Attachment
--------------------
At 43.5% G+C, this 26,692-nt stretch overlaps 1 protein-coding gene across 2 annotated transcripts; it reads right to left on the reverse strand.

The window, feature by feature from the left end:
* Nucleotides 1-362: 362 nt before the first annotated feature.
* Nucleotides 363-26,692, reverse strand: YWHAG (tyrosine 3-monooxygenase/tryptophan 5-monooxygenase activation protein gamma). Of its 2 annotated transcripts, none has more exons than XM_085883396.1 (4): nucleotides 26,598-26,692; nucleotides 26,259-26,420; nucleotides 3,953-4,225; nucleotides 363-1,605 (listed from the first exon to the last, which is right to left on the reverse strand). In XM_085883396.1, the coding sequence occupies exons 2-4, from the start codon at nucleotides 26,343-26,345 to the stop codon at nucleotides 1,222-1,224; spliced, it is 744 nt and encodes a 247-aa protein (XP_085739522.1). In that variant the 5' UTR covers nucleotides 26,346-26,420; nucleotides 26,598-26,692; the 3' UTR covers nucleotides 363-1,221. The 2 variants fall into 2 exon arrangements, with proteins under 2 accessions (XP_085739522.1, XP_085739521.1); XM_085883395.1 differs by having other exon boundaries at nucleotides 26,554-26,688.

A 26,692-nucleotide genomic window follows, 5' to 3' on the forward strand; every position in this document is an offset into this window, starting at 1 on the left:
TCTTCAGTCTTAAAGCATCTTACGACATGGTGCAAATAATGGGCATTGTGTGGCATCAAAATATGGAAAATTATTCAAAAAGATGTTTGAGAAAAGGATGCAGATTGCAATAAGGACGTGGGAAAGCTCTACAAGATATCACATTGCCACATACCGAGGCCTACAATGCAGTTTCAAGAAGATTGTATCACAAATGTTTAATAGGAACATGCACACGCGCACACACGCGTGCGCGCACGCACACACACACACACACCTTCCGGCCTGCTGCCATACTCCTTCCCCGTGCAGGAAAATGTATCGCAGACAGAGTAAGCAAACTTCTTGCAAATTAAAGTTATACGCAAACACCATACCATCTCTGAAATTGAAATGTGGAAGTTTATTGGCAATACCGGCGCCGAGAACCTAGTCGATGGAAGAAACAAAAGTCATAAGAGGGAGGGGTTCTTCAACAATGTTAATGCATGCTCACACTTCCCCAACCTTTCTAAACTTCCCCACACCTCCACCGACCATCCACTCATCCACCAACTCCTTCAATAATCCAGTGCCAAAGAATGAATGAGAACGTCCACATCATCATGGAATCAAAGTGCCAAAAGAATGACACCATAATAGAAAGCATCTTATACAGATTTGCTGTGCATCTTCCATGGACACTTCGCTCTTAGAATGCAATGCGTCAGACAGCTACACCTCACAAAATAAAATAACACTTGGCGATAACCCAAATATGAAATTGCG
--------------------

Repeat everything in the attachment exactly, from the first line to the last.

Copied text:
At 43.5% G+C, this 26,692-nt stretch overlaps 1 protein-coding gene across 2 annotated transcripts; it reads right to left on the reverse strand.

The window, feature by feature from the left end:
* Nucleotides 1-362: 362 nt before the first annotated feature.
* Nucleotides 363-26,692, reverse strand: YWHAG (tyrosine 3-monooxygenase/tryptophan 5-monooxygenase activation protein gamma). Of its 2 annotated transcripts, none has more exons than XM_085883396.1 (4): nucleotides 26,598-26,692; nucleotides 26,259-26,420; nucleotides 3,953-4,225; nucleotides 363-1,605 (listed from the first exon to the last, which is right to left on the reverse strand). In XM_085883396.1, the coding sequence occupies exons 2-4, from the start codon at nucleotides 26,343-26,345 to the stop codon at nucleotides 1,222-1,224; spliced, it is 744 nt and encodes a 247-aa protein (XP_085739522.1). In that variant the 5' UTR covers nucleotides 26,346-26,420; nucleotides 26,598-26,692; the 3' UTR covers nucleotides 363-1,221. The 2 variants fall into 2 exon arrangements, with proteins under 2 accessions (XP_085739522.1, XP_085739521.1); XM_085883395.1 differs by having other exon boundaries at nucleotides 26,554-26,688.

A 26,692-nucleotide genomic window follows, 5' to 3' on the forward strand; every position in this document is an offset into this window, starting at 1 on the left:
TCTTCAGTCTTAAAGCATCTTACGACATGGTGCAAATAATGGGCATTGTGTGGCATCAAAATATGGAAAATTATTCAAAAAGATGTTTGAGAAAAGGATGCAGATTGCAATAAGGACGTGGGAAAGCTCTACAAGATATCACATTGCCACATACCGAGGCCTACAATGCAGTTTCAAGAAGATTGTATCACAAATGTTTAATAGGAACATGCACACGCGCACACACGCGTGCGCGCACGCACACACACACACACACCTTCCGGCCTGCTGCCATACTCCTTCCCCGTGCAGGAAAATGTATCGCAGACAGAGTAAGCAAACTTCTTGCAAATTAAAGTTATACGCAAACACCATACCATCTCTGAAATTGAAATGTGGAAGTTTATTGGCAATACCGGCGCCGAGAACCTAGTCGATGGAAGAAACAAAAGTCATAAGAGGGAGGGGTTCTTCAACAATGTTAATGCATGCTCACACTTCCCCAACCTTTCTAAACTTCCCCACACCTCCACCGACCATCCACTCATCCACCAACTCCTTCAATAATCCAGTGCCAAAGAATGAATGAGAACGTCCACATCATCATGGAATCAAAGTGCCAAAAGAATGACACCATAATAGAAAGCATCTTATACAGATTTGCTGTGCATCTTCCATGGACACTTCGCTCTTAGAATGCAATGCGTCAGACAGCTACACCTCACAAAATAAAATAACACTTGGCGATAACCCAAATATGAAATTGCG